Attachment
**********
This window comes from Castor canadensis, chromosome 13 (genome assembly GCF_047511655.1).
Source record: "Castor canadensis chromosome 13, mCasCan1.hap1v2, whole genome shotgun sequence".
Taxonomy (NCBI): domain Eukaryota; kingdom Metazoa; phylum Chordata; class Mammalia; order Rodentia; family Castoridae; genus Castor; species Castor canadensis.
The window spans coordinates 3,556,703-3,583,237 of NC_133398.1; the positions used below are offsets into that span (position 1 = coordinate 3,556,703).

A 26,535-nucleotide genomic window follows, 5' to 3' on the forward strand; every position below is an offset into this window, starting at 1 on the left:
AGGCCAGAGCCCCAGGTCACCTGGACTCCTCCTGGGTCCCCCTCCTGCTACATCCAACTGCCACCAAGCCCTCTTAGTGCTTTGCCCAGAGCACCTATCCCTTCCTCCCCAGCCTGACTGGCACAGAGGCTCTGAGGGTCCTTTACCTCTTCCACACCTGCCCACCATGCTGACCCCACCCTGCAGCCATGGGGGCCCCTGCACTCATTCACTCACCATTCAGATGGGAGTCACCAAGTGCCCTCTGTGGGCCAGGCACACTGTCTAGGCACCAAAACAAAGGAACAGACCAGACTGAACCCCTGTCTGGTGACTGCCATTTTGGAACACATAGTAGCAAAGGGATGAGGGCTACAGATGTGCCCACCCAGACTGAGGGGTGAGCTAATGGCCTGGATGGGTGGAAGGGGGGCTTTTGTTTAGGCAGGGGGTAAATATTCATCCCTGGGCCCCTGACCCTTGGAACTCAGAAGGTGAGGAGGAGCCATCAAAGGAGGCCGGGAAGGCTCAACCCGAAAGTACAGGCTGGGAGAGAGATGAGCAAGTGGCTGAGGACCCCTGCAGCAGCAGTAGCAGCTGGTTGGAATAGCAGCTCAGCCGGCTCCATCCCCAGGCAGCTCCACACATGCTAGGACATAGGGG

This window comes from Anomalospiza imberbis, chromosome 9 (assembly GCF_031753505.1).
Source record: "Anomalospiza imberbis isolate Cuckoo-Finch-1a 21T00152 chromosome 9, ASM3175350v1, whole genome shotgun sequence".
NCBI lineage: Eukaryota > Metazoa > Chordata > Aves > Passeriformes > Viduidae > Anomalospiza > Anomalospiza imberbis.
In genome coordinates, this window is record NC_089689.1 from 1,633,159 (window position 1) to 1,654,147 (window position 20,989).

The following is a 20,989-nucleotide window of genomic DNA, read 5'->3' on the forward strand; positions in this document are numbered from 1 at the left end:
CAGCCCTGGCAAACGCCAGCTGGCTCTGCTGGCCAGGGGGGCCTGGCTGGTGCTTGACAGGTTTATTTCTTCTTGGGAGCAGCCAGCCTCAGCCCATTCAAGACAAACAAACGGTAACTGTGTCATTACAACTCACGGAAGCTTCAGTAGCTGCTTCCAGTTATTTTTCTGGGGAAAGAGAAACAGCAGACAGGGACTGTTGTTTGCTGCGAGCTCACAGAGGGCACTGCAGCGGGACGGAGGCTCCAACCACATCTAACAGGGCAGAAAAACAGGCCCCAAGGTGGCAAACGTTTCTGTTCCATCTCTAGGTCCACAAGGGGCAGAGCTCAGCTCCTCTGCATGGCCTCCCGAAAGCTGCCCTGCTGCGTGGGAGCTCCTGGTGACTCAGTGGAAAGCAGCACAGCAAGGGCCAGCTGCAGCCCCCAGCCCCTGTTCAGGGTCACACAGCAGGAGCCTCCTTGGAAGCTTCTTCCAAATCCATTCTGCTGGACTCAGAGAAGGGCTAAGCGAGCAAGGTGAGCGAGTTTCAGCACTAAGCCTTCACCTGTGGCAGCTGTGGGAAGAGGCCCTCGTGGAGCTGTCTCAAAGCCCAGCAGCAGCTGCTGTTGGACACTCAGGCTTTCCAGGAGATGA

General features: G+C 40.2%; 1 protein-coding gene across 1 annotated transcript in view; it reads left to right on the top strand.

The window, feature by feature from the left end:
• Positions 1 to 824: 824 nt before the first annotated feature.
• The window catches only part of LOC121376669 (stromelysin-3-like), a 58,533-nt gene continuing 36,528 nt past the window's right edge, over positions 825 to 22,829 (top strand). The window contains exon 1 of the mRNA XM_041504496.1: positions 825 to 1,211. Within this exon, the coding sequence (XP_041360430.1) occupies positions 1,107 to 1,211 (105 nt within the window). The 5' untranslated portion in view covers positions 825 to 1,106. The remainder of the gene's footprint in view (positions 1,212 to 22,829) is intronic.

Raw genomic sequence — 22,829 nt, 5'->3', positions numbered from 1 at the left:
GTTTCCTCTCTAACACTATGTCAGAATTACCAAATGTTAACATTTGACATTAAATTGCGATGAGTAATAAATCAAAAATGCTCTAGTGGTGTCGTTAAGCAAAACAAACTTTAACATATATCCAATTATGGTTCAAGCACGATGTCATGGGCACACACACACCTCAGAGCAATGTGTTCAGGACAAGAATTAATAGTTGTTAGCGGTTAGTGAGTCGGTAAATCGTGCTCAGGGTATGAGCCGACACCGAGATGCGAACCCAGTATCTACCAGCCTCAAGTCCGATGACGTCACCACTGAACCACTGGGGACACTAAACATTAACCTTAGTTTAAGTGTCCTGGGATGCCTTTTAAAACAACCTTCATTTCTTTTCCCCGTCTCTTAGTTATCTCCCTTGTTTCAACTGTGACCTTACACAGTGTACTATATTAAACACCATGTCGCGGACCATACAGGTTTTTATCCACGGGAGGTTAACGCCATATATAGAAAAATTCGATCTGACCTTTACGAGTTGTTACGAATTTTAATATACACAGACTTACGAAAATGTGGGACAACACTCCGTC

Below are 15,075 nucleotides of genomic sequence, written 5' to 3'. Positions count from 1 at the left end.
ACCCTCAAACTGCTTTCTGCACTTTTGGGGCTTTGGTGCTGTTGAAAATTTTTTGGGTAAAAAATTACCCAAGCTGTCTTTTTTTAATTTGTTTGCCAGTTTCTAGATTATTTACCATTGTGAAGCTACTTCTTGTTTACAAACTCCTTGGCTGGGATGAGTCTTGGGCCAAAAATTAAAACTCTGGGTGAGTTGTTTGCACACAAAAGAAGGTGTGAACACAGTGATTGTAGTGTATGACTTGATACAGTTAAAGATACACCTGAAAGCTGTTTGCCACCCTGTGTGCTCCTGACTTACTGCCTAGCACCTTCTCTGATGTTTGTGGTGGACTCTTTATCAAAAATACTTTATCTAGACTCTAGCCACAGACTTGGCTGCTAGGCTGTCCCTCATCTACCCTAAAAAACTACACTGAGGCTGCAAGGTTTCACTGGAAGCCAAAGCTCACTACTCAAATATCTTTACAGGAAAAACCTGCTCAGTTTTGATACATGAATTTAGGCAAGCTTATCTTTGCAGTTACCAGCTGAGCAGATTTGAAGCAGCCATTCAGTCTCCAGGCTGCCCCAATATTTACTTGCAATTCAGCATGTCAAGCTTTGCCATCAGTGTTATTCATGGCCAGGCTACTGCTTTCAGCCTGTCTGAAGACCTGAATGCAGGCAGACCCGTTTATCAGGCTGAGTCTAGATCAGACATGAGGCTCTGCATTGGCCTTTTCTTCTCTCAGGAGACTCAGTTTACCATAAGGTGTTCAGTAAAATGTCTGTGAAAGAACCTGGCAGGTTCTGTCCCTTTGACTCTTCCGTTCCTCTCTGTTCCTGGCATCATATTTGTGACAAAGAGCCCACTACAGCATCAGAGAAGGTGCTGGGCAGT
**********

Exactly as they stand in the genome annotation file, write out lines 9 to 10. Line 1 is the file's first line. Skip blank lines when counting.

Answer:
NCBI lineage: Eukaryota > Metazoa > Chordata > Aves > Passeriformes > Viduidae > Anomalospiza > Anomalospiza imberbis.
In genome coordinates, this window is record NC_089689.1 from 1,633,159 (window position 1) to 1,654,147 (window position 20,989).